At only 110 acres and population of 842, the Vatican is the world’s smallest country. It is also the seat of authority for one of the world’s largest religious denominations - The Roman Catholic Church. It is also one of the world’s youngest nations. Established in 1929 by the Treaty of Lateran, Pope Pius XI finally admitted the loss of the Papal States in 1870 by the formation of the Kingdom of Italy. One of my most favourite photos headlines this section - the Spiral Stairs in the Vatican Museums. In 1932 Giuseppe Momo designed this famous set of steps for the Holy See. Today hardly a photographer, professional or amateur, leaves the Vatican Museums without having a go at photographing this architectural icon. During my recent trip to Rome I was fortunate to attend an audience of the new Pope, Francis I. The event was fantastic. The crowd cheered the Holy Father around the throngs of guests to the Eternal City. Although I am not religious, the experience was mesmerising and captivating.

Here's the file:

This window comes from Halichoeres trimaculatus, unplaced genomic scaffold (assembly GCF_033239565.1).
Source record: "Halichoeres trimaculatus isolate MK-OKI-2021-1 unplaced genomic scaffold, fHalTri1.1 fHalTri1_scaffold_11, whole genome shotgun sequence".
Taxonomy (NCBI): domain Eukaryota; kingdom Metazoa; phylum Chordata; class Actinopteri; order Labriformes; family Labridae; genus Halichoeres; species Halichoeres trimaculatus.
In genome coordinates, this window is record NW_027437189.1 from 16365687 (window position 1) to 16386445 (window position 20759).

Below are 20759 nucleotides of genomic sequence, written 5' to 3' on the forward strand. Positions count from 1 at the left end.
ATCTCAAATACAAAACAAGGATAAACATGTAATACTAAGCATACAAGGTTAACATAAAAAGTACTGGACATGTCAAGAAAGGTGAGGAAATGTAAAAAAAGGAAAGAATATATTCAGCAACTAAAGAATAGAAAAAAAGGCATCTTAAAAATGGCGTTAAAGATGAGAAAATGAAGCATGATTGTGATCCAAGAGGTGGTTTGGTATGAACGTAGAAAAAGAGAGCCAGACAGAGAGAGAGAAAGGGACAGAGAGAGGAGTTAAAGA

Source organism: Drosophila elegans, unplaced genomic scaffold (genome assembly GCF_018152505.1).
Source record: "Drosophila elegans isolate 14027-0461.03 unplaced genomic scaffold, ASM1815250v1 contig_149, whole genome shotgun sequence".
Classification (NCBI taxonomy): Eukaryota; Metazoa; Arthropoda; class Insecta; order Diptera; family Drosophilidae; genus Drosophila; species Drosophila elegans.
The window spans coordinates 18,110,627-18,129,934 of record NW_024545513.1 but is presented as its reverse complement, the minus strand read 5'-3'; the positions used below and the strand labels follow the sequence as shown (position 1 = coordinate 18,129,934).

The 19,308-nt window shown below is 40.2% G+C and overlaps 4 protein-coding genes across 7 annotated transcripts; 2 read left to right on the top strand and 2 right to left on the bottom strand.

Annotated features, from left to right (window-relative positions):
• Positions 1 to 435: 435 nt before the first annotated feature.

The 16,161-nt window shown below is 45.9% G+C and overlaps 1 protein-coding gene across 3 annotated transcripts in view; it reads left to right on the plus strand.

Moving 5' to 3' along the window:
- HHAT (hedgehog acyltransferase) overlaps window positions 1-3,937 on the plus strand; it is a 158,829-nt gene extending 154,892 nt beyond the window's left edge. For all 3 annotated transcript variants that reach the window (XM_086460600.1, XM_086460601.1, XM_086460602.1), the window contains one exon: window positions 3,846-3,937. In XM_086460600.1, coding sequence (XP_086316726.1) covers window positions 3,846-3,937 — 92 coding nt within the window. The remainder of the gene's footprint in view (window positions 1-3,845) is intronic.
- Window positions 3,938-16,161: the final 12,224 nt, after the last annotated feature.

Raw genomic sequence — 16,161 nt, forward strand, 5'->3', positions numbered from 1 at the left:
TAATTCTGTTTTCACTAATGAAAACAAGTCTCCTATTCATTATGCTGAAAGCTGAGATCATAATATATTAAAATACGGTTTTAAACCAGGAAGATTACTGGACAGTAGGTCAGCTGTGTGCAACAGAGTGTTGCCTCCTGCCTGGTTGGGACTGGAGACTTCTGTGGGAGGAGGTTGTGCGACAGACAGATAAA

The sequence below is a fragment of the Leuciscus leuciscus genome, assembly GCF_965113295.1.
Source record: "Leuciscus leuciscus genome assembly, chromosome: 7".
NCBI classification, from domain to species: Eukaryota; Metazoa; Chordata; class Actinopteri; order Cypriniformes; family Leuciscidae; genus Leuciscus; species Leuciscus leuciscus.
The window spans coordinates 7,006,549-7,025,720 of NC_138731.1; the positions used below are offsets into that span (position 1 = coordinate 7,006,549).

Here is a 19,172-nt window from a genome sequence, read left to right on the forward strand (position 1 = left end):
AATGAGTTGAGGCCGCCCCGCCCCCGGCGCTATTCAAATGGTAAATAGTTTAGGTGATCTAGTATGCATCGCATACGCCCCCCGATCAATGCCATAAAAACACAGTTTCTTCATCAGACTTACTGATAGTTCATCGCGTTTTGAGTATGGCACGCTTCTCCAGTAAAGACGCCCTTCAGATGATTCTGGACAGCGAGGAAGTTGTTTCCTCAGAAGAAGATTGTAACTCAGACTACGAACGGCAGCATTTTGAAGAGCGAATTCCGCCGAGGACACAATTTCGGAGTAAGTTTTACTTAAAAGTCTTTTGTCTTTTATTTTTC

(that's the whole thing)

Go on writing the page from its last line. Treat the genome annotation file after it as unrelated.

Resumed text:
Rome is by far one of my most favourite cities that I have ever visited. To me Rome represents both the creative past and modernity in one major European city. I spent a week there in 2013. I visited the many historic points of interest - Colosseum, Pantheon, Spanish Steps, Vatican City, Trevi Fountain, and The Forum - amongst many, many other places. Home to nearly 3 million residents and capital of the Republic of Italy, this city still feels like a small provincial town. And the people treat you warmly and as if you were family. I used this time in Rome to capture photos of local people, enjoying themselves by dancing, shopping and sightseeing their own history. Romans are a special people - sophisticated, cosmopolitan and friendly. I wish I could stay much longer than the time I had. And I can hardly wait to return to this city. Next time the only thing I will do differently is stay much longer.